From sustainable mask designs to masks with matching bandanas for pets, Gainesville’s small businesses offer creative ways to stay safe this Spring.
Students looking beyond the generic blue and white surgical masks can protect their classmates and communities while shopping locally as they return to in-person classes.
Mia Crisostomo said she waited until she had the perfect design to incorporate masks into her shop.
The 21-year-old UF marketing and sustainability studies senior founded Redefined Goods, an upcycled, sustainable shop in 2018. From tote bags to bucket hats to scrunchies, all items sold are created from secondhand goods.
Crisostomo said she originally made the masks just for herself. But, after working alongside her mom, she began adapting a design that would help protect wearers as much as other cloth masks would.
By folding the fabric a particular way, Crisostomo said they followed a design that could mold to the nose without adding any plastic material to the mask.
“Like any other single-use plastic thing, the surgical masks can be very wasteful over time,” she said. “Using cloth masks is a really great way to reduce that waste while still being able to protect yourself and the people around you.”
The masks are crafted from fabric scraps and ribbon is used for the earloops. Crisostomo is currently working on masks that have a filter or filter pocket for customers who want to add their own.
Recently, Crisostomo got the idea to add silk to the masks currently in the Redefined Goods’ shop. She said silk is better for the skin, and the tightly knit fabric repels moisture, making it safer and more breathable than materials other handmade masks are made out of.
People can purchase masks from Redefined Goods on its website. Since the shop operates out of Gainesville, students in the area can choose to do in-person pickup for their order, which Crisostomo said is convenient and avoids shipping costs. She also sets up her shop at local Gainesville markets such as The Florida Vintage Market and the Bazar À La Carte.
“If you're in the market for a cloth mask, there are a lot of cool options online, but Gainesville is just such a unique place with so many small businesses that there are also so many people that make and sell them here,” Crisostomo said.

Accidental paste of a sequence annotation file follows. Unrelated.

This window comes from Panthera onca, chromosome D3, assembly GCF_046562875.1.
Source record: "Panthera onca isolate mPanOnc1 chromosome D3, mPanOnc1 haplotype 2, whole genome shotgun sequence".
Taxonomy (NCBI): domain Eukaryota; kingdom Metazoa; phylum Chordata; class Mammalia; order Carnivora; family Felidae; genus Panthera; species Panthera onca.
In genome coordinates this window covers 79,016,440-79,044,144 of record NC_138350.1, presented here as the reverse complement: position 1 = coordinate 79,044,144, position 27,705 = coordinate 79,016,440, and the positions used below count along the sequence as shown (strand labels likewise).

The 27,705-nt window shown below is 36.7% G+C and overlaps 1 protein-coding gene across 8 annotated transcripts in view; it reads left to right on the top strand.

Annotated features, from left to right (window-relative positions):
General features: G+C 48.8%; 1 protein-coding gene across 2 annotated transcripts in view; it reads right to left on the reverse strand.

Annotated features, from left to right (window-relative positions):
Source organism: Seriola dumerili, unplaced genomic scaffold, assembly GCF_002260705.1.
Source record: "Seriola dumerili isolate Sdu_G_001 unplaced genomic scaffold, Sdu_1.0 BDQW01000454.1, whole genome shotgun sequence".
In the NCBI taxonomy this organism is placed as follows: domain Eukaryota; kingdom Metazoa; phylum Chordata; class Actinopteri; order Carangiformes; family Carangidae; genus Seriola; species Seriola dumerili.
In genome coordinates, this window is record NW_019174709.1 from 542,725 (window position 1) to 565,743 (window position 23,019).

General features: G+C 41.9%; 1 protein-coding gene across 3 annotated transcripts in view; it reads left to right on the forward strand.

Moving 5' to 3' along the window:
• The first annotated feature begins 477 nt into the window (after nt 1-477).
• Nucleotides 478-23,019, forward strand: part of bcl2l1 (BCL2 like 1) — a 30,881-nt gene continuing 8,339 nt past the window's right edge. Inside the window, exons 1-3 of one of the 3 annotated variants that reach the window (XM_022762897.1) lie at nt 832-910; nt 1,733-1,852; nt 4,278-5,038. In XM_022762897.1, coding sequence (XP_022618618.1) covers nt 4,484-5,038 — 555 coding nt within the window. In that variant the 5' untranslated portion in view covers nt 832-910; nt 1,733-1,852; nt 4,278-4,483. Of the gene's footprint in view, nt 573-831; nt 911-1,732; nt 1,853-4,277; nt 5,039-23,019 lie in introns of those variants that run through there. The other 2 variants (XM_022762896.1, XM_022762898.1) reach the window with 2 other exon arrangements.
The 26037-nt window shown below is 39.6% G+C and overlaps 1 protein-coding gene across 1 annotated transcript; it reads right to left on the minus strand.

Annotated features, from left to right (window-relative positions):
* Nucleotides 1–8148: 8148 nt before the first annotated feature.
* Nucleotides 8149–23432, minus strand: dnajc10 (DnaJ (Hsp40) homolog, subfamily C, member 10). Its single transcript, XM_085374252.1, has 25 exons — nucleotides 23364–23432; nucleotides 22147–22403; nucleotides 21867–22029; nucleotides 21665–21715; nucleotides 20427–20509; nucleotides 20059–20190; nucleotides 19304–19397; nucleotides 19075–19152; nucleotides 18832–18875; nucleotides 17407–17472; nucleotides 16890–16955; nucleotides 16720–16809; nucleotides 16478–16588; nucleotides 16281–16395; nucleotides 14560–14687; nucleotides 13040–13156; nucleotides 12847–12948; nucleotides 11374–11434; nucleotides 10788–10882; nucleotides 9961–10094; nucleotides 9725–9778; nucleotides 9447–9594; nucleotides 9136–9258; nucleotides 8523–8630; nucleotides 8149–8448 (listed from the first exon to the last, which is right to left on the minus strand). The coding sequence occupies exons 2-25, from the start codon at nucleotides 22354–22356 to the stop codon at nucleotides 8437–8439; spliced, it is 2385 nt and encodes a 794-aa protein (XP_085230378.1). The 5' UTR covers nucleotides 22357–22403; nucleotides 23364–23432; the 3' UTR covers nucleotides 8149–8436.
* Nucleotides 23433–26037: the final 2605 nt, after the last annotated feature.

The AUK Market
The AUK Market, located at 2031 NW Sixth St., is situated on the complex of local coffee shop Curia on The Drag. The AUK Market is an independently owned, curated market featuring local artists who make and sell an array of pottery items, candles, jewelry and prints. The shop also sells vintage items such as furniture, glass and clothing.
Sabrina Kaar, 35, a co-owner of the AUK Market who runs its vintage clothing section, said when it reopened in June, the staff was grateful but conscious about opening the doors during a pandemic.
“We felt it was not only our responsibility to encourage social distancing and sanitizing efforts inside the store, but also to offer the public the mechanism from which we all stay safer and healthier: properly fitted facial masks,” she said.
The AUK Market has two local makers in the store who craft masks together: Prairie Aura and Self Care Wares.
“No matter what your style, you can find a cute mask to not only elevate your wardrobe but also to stay safe and keep our community healthy,” Kaar said.
Kaar said the two creators have brought many styles of masks to the AUK Market such as vintage repurposed fabrics, modern aesthetic, boho and pinup girls.
The AUK Market is open every day from 11 a.m. to 6 p.m. except Tuesdays. Patrons can shop in person or order a mask on its website.
Two sisters and UF students, Juliana DiMauro, 22, and Natalie DiMauro, 20, turned their quarantine hobby of sewing into a small operation.
“We made masks because we wanted to stay safe while also coordinating our masks with our outfits,” they wrote in an email. “We started out just making them for ourselves, but once friends became interested, we started to sell them.”
The sisters’ masks are made of 100% cotton fabric and are double-lined with a soft elastic for comfort.
“Our design is a very simple but universal style of mask that follows the curvature of the face without a need for wire,” they said.
From holiday patterns to school spirit designs and a new spring collection being released Monday, the DiMauro sisters said they choose fabrics based on what they think people would love.
During the Spring semester, orders can be placed through the links found on the duo’s Instagram page. Orders can be shipped, and patrons in Gainesville can place orders for local pickup or delivery.
Prim N’ Proper Paws
Brianne Bennett, 25, who co-owns Prim N’ Proper Paws, said the small business began selling masks in hope of providing customers with a way to stay safe and healthy without sacrificing comfort. But the items sold at Prim N’ Proper Paws are not catered to only humans.
The business started out selling bandanas for customers’ furry friends. Bennett said there were growing requests for masks, so it only made sense to allow customers to purchase a set with a mask and a matching bandana for their pet.
“Pandemic fashion means matching your mask with your dog,” she said.
Bennett described the masks as being made from 100% cotton and easy to wash. She said all masks contain a hole to insert a filter if wanted, and all masks have elastic straps and size adjusters.
Bennett is local, and the shop offers free shipping to Gainesville, High Springs and Alachua.
Kristin Bausch is a third-year journalism major at the University of Florida and a staff writer with the Avenue. Giving people an opportunity to share their story is one of her favorite things about writing. When not writing, she’s probably dancing.